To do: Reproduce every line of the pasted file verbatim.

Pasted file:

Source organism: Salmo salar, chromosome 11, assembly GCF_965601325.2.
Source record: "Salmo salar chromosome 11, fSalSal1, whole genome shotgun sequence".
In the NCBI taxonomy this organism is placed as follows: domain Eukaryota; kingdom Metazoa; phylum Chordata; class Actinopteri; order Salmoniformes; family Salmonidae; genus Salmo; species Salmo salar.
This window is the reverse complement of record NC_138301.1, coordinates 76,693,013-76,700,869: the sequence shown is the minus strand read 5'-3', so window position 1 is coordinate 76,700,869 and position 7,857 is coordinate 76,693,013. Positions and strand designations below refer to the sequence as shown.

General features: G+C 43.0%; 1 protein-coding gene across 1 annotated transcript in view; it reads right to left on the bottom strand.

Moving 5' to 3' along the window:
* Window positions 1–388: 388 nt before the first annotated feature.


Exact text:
Source organism: Salmo salar, chromosome 11, assembly GCF_965601325.2.
Source record: "Salmo salar chromosome 11, fSalSal1, whole genome shotgun sequence".
In the NCBI taxonomy this organism is placed as follows: domain Eukaryota; kingdom Metazoa; phylum Chordata; class Actinopteri; order Salmoniformes; family Salmonidae; genus Salmo; species Salmo salar.
This window is the reverse complement of record NC_138301.1, coordinates 76,693,013-76,700,869: the sequence shown is the minus strand read 5'-3', so window position 1 is coordinate 76,700,869 and position 7,857 is coordinate 76,693,013. Positions and strand designations below refer to the sequence as shown.

General features: G+C 43.0%; 1 protein-coding gene across 1 annotated transcript in view; it reads right to left on the bottom strand.

Moving 5' to 3' along the window:
* Window positions 1–388: 388 nt before the first annotated feature.